I feel beads of sweat forming on the back of my neck. It’s a hot day and the air conditioning can’t cope with it.

By the time we are finally called onto the plane my head is pounding, nausea is swirling in the back of my throat and it takes all my effort to stand and walk to the doorway. I take my aisle seat, and as I spot Elizabeth Wilson fussing with her bag and making a drama of getting it into the overhead storage area, I quickly say “hello” to the attractive blonde to my left. If I was feeling healthy, I would have made more of an effort, but I shut my eyes and doze instead.

I sleep heavily. Miraculously, when I wake up, the painkillers and rest have cleared my head. The cool temperature of the cabin feels refreshing.

The blonde next to me smiles as I glance in her direction. “Hi, I’m Paula,” she says, offering me her hand. I take it and smile at her, hoping my just-woken look doesn’t put her off. But three hours later when the flight is coming in to land, she gives me her card, and I slip it into my jacket pocket as we continue to talk.

I say, “Goodbye,” to Paula, and walk off the plane. I spot Elizabeth Wilson ahead of me. I hear her piercing voice again. “I wish to lodge a complaint, that flight was dreadful,” she proclaims.

I glance at her. I spot a patch of something unidentifiable on her sleeve, and as I walk past, hear her ranting about the toddler she had been sitting next to on the flight.

I smile as I pat my jacket pocket and walk on by.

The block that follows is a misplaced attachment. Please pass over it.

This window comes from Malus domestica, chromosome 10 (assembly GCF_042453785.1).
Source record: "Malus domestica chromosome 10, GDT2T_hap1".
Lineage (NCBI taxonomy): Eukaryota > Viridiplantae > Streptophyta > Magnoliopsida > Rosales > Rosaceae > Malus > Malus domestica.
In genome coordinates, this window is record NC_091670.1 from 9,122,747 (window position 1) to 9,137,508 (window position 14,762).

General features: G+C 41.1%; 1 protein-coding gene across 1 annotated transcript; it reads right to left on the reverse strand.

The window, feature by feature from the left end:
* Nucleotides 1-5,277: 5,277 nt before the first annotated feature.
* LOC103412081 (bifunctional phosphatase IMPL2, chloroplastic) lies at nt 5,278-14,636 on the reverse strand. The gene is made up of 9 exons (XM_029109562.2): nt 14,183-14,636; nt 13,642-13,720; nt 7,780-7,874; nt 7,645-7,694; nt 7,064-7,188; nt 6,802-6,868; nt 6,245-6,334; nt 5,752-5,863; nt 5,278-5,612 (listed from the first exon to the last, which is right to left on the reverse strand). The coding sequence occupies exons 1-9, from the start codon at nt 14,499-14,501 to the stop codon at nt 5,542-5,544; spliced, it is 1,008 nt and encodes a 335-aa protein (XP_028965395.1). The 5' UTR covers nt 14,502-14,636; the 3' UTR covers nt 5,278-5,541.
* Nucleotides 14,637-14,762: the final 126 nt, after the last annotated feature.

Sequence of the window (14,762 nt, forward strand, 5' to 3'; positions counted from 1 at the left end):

An email whizzing its was to you regarding your prize, congratulations!

Trumpet call in 3rd place of competition

Another great post it was very tight between the top 4 entries but this one made it as 3rd place. A member of MWC and a inspiration to many menbers.

Still Rocking
Half a century – 50, the actual number seemed to be more significant than its ten year younger sibling yet the celebrations for my fortieth birthday involved much intrigue and surprise, and for my brother’s the planning and organisation was horrendous.  There’s only two years between us and we’ve always been close so I get to see milestones a couple of years after the dust has settled and I’m distanced enough from it to appreciate the event.
When I turned fifty I was separated from my husband and had slipped out of different circles of shared friends. My parents hadn’t been alive for my fortieth, two other brothers and my sister live in Australia and I’d recently moved too, so a big party was never on the cards. The kids plagued me about what I might like as a gift and it struck me that they were really all I was worried about in my life now. I asked for a photograph of all four of them. There seem to be so few occasions when they’re together nowadays.
My favourite daughter – my only daughter – organised the boys for a snap when everyone was home and injury-free (they all play rugby) and presented me with two prints. One in a leather frame features a colour shot and another in a silver frame is a wonderful black and white. She made sure I had a huge bouquet of lilies too, I’ve trained her well. It was a very low key day and suited me fine. I was reluctant to party and go out to dinner, not because of the age, that didn’t bother me but I had alopecia and somehow dressing up in my glad rags and killer heels seemed a waste of effort when my crowning glory had to be styled in a comb-over.